Through her gogs, she could see the little flare spark under the wreck repeating regularly. It definitely originated from a single point, but her gogs were hopelessly dusty after the dune roll and she couldn’t make out its source. She crawled closer. In the everpresent orange dust haze, she could only make out rough shapes under the ship. Something looked tantalizingly like a tangle of spilled freight containers. Her pulse quickened. Queen of the Scavs.

Without warning, something pegged into the sand beside her head. Perhaps it was a screw. Perhaps not. Doesn’t matter what it is, you baht, she chided herself. Just be more careful. She reached for the tiny impact crater to fish out her near-death intruder. To her surprise, she found only a small blob of melted glass. Tuuj looked up at the ship in confusion, as if it might offer an explanation. In answer, all she got was another small heatspike flare from under the ship - followed by the telltale thhewpp of a plasma slug pounding into the nearby sand.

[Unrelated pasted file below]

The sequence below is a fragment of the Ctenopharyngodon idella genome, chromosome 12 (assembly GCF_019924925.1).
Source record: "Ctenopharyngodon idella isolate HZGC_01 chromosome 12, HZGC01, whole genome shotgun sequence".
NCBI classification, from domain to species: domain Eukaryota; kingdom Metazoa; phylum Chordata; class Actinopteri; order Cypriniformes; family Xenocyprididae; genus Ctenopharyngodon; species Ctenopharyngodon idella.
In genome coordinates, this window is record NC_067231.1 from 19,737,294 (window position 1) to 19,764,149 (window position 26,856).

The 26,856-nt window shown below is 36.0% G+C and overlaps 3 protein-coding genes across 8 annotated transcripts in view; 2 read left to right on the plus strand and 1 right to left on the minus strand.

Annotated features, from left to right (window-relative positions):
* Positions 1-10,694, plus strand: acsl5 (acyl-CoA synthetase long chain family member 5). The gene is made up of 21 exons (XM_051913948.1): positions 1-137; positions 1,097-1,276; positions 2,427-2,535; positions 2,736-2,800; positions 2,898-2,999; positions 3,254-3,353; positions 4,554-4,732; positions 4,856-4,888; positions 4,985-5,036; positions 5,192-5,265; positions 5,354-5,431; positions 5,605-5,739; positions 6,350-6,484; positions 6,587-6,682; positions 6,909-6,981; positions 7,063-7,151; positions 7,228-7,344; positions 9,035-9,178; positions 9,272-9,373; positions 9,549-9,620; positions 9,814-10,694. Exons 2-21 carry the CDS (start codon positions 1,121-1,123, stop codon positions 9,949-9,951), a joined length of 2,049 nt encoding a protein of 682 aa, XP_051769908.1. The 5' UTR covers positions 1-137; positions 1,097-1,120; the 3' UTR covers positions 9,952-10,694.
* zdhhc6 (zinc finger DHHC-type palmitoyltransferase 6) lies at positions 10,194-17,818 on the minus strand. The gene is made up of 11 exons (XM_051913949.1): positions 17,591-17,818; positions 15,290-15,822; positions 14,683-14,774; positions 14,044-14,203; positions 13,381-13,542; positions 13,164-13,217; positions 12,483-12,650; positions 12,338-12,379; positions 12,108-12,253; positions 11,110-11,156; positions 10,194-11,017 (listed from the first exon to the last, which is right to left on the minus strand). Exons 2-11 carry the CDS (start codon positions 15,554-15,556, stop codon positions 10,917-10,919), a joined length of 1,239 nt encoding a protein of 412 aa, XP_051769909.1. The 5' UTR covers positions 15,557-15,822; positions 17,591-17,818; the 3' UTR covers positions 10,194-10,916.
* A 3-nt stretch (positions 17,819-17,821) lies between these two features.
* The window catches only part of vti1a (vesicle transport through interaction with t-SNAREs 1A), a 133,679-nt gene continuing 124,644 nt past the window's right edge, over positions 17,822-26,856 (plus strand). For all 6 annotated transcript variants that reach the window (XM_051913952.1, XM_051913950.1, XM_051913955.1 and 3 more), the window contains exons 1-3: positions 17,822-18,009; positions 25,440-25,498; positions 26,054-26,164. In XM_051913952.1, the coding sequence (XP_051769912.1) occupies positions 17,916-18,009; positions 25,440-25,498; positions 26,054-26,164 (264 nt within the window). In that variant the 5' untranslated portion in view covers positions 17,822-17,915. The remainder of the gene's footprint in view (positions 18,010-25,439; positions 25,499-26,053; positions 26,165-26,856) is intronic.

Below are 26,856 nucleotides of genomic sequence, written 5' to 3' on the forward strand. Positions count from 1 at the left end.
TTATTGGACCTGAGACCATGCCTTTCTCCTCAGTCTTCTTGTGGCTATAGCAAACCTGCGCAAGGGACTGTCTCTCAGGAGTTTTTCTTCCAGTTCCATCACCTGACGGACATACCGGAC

The storm wasn’t throwing screws at her.

Someone was shooting at her.

Tuuj scrambled sideways, shouting curses at the Erdians into the wind, rolling again, crawling again, shifting directions unexpectedly - anything to throw off her attacker’s aim. She could see the regular flares from the targeting plasma rifle with her gogs, but the storm and her erratic movements seemed to be keeping her safe as none of the shots came close to their mark. Her mind buzzed. If she wanted this cache - and she needed this cache - she’d have to deal with the shooter quickly. With a practiced flick, she unfastened her pistol catch and pulled the weapon up to her eyes.